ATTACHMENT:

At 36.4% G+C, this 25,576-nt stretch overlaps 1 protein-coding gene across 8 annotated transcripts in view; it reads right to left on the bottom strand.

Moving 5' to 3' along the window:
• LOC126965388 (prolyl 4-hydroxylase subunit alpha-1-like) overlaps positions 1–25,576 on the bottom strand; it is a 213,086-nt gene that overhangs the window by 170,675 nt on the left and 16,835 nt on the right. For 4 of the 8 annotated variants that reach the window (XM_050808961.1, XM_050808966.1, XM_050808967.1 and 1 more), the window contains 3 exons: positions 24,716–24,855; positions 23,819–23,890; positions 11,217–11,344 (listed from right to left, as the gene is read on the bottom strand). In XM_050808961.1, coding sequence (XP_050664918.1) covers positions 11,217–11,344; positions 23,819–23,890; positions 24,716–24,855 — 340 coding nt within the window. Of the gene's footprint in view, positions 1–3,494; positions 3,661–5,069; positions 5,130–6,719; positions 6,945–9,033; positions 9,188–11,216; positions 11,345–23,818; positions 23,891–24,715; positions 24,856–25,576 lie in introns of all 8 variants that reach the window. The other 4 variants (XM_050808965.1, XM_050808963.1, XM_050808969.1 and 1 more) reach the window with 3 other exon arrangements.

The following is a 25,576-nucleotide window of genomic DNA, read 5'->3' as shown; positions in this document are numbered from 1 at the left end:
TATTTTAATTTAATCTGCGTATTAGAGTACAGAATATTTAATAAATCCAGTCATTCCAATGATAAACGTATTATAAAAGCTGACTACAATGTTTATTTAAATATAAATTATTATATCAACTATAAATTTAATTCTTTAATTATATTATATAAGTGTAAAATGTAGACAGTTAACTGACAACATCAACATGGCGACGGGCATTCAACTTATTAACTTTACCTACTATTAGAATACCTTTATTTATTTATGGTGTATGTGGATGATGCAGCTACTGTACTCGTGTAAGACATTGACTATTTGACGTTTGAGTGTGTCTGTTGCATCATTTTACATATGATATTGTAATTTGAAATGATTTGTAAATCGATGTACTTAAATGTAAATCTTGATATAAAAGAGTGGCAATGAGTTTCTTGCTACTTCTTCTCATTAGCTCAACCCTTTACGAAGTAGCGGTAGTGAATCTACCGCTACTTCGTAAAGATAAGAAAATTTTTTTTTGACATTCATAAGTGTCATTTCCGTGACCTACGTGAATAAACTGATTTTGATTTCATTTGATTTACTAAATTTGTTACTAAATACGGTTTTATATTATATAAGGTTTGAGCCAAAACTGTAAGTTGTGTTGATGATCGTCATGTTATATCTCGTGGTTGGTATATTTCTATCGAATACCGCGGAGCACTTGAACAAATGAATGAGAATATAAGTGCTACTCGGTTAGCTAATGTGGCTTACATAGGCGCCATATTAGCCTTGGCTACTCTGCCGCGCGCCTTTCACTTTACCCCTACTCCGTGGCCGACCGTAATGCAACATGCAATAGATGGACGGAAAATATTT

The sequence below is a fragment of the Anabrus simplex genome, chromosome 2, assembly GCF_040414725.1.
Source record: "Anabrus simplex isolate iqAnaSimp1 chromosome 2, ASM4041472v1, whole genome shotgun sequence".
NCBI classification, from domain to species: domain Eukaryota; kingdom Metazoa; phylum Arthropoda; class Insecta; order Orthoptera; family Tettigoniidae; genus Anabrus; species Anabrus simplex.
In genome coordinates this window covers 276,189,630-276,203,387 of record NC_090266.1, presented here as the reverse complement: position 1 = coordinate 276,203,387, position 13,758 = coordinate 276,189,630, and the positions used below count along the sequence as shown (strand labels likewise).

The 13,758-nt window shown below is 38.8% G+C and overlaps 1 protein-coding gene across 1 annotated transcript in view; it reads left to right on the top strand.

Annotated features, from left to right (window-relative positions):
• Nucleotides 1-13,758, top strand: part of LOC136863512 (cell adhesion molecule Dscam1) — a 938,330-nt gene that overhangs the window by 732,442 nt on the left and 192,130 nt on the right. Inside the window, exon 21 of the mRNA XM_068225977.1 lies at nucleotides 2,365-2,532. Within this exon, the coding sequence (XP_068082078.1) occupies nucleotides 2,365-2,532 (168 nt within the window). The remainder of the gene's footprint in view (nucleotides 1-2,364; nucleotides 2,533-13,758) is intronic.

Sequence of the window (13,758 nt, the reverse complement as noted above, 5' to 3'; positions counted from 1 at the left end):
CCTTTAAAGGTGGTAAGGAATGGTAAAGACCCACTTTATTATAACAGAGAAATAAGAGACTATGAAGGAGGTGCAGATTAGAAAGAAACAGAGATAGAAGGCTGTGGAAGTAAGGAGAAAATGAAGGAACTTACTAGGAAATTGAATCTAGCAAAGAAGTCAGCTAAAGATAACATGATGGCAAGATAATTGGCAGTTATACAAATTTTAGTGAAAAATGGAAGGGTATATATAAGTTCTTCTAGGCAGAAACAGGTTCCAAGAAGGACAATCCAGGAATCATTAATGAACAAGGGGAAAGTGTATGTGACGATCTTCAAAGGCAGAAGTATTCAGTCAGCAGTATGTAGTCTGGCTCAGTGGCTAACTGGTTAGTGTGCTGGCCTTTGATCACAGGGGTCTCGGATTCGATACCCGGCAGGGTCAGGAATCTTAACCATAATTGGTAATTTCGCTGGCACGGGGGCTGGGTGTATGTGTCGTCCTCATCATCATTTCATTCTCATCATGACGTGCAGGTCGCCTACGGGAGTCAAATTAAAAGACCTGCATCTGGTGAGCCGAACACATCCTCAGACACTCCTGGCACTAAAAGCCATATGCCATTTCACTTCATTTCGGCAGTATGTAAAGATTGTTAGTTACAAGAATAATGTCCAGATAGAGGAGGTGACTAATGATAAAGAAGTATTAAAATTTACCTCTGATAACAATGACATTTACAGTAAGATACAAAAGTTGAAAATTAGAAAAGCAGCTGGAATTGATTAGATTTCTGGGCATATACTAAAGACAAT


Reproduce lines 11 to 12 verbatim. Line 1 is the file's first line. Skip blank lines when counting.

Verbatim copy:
Annotated features, from left to right (window-relative positions):
• Nucleotides 1-13,758, top strand: part of LOC136863512 (cell adhesion molecule Dscam1) — a 938,330-nt gene that overhangs the window by 732,442 nt on the left and 192,130 nt on the right. Inside the window, exon 21 of the mRNA XM_068225977.1 lies at nucleotides 2,365-2,532. Within this exon, the coding sequence (XP_068082078.1) occupies nucleotides 2,365-2,532 (168 nt within the window). The remainder of the gene's footprint in view (nucleotides 1-2,364; nucleotides 2,533-13,758) is intronic.